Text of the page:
It may have something to do with the amount of " LAG " at a stand still.I've been searching the forums recently looking to see if someone has already posted about the same problem I am having, but I haven't had any luck.
Here's a little background:
I bought a Bridgeport series II back in August. It was hooked up to power, so I fired it up, homed it, ran a simple program, and bought it. I could tell it was originally owned by GM just by looking at all of the asset tags on it.
It has an Allen Bradley 1386 servo drive system on it for the X, Y, & Z axes. The controller is a Heidenhain TNC355. Feedback to the computer is by Heidenhain LS 403 C scales on the X & Y axes, and a ROD 559 rotary encoder for the Z axis.
When I brought the machine back, I hooked it up, taught myself how to conversationally program it, and made a few parts. During that time, I had some issues with a gross positioning error C. With a little time and resetting, this error was an annoyance, but didn't render the machine inoperable.
Now for the real problem:
A few weeks ago, I fired up the machine to start work on a fuel rail for my Audi. I started up the machine and turned on the control. Once the control is on and memory test completed, I press the handwheel button to turn on power to the servo amp boards. The Y axis lurches, the machine shakes, and the control starts flashing "Gross Positioning Error D" or:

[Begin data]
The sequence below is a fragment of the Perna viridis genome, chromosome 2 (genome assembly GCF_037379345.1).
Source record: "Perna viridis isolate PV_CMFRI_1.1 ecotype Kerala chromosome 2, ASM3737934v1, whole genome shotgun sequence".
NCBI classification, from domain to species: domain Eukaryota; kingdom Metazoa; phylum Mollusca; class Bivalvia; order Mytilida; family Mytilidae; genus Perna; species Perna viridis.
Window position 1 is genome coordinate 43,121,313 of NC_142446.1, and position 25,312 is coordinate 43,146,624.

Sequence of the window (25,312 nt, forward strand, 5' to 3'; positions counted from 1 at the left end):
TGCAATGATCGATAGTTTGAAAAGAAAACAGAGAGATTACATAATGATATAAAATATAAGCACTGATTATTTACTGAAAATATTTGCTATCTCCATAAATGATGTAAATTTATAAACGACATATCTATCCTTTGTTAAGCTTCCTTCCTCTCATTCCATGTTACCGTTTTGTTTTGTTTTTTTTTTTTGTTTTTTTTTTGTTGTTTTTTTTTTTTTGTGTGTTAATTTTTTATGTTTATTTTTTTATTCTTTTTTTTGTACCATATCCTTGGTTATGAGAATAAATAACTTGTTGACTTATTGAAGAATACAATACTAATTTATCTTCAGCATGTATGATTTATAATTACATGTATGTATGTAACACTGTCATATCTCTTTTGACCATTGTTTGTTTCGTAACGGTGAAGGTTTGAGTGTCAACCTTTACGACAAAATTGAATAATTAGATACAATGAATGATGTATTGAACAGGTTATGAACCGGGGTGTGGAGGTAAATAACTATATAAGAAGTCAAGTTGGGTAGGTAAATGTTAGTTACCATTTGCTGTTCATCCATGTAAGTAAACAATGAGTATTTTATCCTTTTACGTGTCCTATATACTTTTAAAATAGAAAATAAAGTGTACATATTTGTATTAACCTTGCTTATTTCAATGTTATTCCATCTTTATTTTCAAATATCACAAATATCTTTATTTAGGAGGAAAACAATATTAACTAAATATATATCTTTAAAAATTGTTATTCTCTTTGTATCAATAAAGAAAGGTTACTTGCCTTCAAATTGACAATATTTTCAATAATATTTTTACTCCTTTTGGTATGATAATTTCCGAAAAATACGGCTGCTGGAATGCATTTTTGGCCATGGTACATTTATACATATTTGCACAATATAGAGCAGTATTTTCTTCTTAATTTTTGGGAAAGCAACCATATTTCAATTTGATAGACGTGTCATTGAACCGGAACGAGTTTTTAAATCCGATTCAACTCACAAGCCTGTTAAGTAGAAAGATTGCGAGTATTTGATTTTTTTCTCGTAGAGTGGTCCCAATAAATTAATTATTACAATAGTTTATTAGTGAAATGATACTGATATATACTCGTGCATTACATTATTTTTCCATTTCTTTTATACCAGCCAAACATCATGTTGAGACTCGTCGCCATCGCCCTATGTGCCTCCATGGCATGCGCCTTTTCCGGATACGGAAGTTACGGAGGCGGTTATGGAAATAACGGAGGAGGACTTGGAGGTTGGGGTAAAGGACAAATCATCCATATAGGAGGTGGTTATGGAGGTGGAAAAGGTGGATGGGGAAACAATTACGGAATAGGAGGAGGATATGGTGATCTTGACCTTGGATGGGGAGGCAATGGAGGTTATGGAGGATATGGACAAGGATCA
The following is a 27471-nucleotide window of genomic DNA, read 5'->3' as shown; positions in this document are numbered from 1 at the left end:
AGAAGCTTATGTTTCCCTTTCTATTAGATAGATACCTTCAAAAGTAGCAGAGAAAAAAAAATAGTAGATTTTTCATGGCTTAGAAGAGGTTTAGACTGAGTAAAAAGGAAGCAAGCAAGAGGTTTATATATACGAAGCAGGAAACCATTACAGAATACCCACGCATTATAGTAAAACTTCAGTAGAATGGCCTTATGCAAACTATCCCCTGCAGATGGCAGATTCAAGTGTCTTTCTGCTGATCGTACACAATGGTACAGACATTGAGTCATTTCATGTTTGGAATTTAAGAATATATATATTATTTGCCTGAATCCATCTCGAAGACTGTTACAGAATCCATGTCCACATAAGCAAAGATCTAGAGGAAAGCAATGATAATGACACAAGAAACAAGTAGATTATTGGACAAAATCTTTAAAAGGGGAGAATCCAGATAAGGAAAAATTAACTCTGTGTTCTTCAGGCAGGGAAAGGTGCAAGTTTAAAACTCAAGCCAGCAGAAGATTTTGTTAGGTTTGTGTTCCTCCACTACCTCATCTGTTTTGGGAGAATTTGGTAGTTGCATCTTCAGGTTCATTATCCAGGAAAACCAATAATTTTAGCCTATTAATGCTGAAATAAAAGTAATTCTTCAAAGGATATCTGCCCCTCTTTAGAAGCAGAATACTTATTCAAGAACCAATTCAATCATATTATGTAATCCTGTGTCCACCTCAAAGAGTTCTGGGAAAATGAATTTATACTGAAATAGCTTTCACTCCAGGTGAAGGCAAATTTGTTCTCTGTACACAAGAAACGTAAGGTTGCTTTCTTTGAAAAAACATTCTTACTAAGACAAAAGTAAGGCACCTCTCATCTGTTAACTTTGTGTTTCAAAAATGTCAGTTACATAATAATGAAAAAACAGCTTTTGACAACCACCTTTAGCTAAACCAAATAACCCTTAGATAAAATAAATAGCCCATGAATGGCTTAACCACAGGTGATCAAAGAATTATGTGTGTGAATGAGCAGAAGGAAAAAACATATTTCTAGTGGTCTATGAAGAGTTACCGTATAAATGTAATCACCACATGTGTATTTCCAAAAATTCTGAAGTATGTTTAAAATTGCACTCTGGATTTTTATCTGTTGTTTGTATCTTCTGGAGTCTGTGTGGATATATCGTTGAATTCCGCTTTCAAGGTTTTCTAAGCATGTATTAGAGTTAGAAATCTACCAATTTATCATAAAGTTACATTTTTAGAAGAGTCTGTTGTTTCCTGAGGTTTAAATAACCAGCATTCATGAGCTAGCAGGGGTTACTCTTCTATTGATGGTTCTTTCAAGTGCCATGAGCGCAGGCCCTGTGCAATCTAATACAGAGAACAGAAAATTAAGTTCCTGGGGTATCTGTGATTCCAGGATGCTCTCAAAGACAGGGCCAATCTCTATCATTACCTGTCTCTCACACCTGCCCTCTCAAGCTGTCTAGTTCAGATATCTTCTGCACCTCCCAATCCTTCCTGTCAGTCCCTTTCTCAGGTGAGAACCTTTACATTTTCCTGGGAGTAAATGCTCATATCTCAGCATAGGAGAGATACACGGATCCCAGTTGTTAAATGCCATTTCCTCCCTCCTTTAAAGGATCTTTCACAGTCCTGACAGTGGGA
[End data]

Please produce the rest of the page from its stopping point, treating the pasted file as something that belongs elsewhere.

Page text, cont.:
- The position deviation from the nominal
position of an axis at standstill is
greater than programmed in machine parameter
- When positioning beyond the target point
programmed the value of the nominal
position is greater than programmed
in machine parameter 169.
I hadn't even had a chance to home it.
I assumed this meant I have a problem with closed loop control with my Y axis somewhere. I did a little testing and found that after the control is on but before the servo amp boards are powered, I can rotate the belts and see linear scale feedback on the X and Y axis, so they're not the problem. I then pulled off the Y axis motor and checked the tachometer; all was good there. I switched the X and Y servo boards and restarted the machine again; it didn't solve the problem either. I checked continuity from the tachometer brushes up to the servo boards and the Ohms were in the single digits.
I am out of ideas as to what is wrong with the machine outside of the controller itself. Is there an Easy way to check if the Differential velocity command input is giving an appropriate voltage(of about 0 volts, I assume)?
Any help would be appreciated. I have quite a few pics of various components that I thought may help. I'll get them loaded in the near future.
Did you recently have to reload the Parameters ?